02 October 2019
The Government Actuary has published his review and determination of the discount rate to be applied in Scotland. It has been determined that the rate should remain at -0.75%.
This means that there are now three different rates to be applied across the United Kingdom: -0.25% in England and Wales; -0.75% in Scotland and 2.5% in Northern Ireland.
At first glance, it may be difficult to understand why the rate in Scotland should be different to the rate in England. However, as highlighted in our article of 18 July 2019 (Discount rate in England and Wales increased to -0.25%: The Implications for Scotland), there are important differences in the way in which the Government Actuary must approach the discount rate in Scotland. These are set out in Damages (Investment Returns and Periodical Payments) (Scotland) Act 2019.
The 2019 Act prescribes a period of investment of 30 years, rather than 43 years used by the Lord Chancellor. The 2019 Act also sets out a notional investment portfolio. The Government Actuary is to have regard to these when arriving at the gross percentage return above inflation, before adjustments. The Act is prescriptive and sets out standard adjustments which must be made to the gross percentage return which are 0.75% for taxation and expenses and 0.5% for a margin for error.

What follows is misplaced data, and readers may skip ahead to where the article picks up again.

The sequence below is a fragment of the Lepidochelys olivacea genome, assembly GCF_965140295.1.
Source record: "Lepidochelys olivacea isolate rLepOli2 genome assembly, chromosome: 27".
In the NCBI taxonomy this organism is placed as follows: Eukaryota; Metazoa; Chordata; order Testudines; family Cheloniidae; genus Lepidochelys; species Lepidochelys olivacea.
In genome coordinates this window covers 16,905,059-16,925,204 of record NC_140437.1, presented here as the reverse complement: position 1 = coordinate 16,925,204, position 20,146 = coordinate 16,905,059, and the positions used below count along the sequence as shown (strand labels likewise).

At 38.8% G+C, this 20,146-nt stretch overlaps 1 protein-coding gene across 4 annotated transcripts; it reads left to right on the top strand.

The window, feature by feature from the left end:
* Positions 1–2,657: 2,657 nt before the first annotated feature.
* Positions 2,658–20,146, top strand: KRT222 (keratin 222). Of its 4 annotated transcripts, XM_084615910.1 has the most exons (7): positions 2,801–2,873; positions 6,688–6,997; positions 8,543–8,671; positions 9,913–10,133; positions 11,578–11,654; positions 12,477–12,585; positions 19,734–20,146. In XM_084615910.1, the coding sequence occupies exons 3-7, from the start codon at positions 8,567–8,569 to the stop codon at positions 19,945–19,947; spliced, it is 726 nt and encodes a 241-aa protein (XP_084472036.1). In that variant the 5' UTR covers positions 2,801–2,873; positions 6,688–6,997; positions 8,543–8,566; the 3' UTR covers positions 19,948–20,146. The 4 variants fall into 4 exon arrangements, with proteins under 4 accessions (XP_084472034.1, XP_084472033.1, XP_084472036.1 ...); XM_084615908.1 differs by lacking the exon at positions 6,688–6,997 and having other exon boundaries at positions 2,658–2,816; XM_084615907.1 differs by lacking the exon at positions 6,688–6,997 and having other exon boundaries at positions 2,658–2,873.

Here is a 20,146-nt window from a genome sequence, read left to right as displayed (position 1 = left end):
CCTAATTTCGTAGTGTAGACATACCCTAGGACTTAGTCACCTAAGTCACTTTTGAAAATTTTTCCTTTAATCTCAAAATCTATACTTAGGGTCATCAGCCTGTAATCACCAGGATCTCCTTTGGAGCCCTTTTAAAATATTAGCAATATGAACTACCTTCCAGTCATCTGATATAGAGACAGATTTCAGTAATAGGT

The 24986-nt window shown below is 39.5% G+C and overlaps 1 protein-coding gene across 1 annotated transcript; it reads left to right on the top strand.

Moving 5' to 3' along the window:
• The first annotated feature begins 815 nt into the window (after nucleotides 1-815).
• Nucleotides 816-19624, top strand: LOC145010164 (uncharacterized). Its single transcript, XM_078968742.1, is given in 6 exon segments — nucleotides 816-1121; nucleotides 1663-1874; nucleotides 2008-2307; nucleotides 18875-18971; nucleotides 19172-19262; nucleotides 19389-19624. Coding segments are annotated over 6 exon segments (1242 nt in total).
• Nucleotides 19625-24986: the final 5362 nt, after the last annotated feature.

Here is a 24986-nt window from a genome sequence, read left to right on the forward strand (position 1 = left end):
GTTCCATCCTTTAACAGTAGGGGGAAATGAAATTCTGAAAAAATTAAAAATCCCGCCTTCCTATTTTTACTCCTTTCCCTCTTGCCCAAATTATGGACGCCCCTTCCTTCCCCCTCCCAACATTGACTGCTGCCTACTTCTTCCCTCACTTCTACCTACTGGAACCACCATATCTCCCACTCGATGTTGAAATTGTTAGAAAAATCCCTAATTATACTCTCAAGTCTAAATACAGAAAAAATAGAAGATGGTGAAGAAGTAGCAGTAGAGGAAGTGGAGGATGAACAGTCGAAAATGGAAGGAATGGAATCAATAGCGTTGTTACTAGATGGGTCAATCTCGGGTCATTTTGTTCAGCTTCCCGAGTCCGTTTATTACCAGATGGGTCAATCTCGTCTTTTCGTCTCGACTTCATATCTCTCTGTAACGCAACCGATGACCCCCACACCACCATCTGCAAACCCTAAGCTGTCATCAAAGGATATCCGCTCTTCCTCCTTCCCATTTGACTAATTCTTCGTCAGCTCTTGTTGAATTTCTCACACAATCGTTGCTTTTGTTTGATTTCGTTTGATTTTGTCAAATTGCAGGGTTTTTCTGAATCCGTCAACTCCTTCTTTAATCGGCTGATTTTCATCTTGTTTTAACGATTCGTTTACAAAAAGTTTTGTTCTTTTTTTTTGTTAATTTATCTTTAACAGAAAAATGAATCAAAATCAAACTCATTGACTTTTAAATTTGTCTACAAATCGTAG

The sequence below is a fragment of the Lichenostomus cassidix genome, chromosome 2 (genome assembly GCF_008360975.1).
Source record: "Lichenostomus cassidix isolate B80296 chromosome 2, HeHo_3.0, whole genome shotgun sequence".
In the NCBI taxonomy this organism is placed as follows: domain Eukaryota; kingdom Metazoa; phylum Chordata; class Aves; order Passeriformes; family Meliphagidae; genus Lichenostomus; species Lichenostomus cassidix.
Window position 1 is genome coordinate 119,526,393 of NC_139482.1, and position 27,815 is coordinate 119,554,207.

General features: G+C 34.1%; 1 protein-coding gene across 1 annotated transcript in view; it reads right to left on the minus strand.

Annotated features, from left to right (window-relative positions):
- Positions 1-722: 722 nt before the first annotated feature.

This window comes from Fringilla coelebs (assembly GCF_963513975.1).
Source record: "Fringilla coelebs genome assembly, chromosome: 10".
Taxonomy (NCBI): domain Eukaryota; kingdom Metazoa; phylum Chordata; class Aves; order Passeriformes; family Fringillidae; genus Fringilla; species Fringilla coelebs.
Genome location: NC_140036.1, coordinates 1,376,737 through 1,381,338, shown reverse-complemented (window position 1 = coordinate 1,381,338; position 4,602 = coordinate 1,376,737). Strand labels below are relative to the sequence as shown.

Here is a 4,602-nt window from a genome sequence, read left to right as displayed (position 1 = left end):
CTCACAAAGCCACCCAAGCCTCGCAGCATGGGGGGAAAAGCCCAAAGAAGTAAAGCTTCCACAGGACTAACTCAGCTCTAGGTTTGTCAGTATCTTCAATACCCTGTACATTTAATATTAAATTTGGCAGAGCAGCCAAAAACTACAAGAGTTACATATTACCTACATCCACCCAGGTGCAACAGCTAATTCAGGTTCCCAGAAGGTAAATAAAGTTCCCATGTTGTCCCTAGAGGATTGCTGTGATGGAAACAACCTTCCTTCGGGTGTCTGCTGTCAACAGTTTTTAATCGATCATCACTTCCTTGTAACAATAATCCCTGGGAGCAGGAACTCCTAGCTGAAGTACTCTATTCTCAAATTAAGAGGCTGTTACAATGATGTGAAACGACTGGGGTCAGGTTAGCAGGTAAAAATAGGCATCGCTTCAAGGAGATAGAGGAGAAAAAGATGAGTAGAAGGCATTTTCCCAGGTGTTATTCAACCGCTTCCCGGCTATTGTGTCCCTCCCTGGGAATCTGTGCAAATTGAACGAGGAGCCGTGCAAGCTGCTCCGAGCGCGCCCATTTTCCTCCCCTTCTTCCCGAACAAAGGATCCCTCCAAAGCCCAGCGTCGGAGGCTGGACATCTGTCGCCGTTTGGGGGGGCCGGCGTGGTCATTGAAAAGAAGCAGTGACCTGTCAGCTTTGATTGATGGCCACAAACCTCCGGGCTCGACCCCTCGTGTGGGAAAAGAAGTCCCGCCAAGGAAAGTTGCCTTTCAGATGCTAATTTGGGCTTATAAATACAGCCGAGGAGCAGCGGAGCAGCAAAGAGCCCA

The Government Actuary’s review confirms that using the principles set out in the 2019 Act, the gross return above inflation over a 30-year investment period is likely to be 0.5%. The standard adjustments are then made which results in a discount rate of -0.75%.
The 2019 Act confirms that once set, the discount rate is to remain fixed for a period of 5 years when the Government Actuary must carry out a further review. The Scottish Ministers can request an earlier review as required. The Government Actuary in his review highlights that possible future changes to the RPI (Retail Price Index) may warrant a review to confirm that the discount rate remains appropriate.
The implication of the determination is that there will be increased awards for damages in Scottish claims with an element of future loss when compared with England & Wales. There is also a risk that we will see an increase in ‘forum shopping’ by pursuers choosing to litigate in Scotland rather than England & Wales if they can find a basis on which to do so.
A link to the Government Actuary’s review and the 2019 Act is below.
Katie Anderson, Senior Solicitor firstname.lastname@example.org T: 0141 221 8012